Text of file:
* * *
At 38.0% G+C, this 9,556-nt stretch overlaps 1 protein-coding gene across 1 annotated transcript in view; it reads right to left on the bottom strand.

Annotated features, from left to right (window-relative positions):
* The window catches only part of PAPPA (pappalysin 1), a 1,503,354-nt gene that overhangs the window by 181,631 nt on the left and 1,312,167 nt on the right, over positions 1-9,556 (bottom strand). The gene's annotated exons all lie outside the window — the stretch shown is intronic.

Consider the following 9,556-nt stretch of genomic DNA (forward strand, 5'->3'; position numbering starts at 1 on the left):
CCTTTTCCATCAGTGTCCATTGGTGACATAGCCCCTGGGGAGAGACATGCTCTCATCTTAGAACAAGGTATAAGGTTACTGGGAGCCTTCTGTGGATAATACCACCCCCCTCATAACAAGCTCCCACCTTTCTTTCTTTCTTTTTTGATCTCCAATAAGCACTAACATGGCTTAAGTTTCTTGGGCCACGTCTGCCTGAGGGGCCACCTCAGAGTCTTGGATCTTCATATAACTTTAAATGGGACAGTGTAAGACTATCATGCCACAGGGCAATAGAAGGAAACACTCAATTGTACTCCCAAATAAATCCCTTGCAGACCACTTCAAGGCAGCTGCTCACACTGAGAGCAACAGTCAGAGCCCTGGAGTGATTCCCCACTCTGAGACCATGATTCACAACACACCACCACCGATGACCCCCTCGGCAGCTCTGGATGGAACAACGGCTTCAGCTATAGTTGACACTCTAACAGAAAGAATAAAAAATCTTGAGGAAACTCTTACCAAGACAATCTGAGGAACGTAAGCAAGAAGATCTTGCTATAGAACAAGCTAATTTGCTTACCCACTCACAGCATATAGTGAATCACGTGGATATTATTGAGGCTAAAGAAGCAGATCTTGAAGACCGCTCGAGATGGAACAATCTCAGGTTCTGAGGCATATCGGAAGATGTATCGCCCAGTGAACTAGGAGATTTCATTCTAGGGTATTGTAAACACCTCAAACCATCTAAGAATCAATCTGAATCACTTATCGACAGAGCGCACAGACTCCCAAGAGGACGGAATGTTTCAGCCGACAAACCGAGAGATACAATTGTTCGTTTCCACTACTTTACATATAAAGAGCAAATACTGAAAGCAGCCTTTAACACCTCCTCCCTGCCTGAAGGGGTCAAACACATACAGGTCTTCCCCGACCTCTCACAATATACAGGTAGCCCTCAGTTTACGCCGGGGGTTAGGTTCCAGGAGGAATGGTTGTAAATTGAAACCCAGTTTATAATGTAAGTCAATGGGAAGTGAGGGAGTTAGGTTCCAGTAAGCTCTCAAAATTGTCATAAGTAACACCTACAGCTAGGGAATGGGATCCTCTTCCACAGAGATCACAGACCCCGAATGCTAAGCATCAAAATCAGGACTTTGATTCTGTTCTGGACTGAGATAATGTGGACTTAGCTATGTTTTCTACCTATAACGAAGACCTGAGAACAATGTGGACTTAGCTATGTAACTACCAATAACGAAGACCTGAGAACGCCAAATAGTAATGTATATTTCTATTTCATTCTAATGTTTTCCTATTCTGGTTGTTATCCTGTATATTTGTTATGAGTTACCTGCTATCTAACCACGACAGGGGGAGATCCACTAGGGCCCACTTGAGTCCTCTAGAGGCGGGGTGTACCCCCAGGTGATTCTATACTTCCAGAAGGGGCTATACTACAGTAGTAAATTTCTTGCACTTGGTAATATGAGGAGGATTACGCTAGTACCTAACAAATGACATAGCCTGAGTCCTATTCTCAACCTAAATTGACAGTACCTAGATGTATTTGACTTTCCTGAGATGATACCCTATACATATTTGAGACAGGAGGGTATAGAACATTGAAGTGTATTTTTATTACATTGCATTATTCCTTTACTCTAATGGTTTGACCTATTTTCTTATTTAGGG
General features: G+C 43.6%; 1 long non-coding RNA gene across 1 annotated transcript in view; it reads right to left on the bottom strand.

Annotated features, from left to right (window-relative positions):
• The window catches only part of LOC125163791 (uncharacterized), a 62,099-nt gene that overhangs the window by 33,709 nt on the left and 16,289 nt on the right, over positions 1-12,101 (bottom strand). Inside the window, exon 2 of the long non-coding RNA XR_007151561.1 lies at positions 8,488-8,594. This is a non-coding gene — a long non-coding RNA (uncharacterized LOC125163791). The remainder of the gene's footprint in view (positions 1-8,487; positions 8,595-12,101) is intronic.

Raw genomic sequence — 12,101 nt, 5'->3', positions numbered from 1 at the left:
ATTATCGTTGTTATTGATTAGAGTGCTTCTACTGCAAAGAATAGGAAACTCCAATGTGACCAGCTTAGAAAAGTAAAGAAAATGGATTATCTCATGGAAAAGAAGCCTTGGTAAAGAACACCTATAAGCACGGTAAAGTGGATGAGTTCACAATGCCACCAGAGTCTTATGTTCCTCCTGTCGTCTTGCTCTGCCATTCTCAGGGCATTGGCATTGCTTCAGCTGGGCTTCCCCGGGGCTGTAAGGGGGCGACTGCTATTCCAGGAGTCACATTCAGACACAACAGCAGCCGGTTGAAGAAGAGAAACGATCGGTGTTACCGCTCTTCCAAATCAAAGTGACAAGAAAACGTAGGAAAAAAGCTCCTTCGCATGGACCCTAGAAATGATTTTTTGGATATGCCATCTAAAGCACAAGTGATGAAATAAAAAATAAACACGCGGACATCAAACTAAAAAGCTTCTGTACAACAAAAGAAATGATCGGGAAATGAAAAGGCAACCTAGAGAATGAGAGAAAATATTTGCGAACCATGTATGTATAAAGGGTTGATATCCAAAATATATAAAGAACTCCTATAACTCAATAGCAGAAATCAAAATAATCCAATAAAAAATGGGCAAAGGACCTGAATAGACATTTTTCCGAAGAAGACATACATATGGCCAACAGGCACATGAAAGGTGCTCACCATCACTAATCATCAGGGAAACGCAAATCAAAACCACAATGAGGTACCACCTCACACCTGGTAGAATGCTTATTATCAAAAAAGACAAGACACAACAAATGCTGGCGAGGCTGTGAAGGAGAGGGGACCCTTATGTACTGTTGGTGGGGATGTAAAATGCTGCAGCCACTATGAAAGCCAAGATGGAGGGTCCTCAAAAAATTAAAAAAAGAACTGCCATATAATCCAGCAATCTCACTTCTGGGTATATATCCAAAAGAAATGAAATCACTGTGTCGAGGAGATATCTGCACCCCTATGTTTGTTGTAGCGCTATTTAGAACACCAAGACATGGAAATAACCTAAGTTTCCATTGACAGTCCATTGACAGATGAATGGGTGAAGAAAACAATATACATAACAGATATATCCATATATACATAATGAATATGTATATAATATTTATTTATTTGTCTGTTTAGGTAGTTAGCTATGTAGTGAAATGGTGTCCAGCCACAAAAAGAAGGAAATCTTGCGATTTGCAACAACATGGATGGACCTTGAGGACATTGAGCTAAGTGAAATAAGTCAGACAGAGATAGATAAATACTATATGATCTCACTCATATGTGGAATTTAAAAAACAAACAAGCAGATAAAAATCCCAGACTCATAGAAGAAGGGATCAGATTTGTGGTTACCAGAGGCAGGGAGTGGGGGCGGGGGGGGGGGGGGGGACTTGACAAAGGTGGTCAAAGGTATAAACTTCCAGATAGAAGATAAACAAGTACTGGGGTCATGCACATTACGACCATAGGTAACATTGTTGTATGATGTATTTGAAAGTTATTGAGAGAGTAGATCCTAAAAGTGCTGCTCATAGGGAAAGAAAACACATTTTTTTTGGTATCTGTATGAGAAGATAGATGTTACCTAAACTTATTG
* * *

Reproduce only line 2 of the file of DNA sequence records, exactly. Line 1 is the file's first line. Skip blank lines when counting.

Annotated features, from left to right (window-relative positions):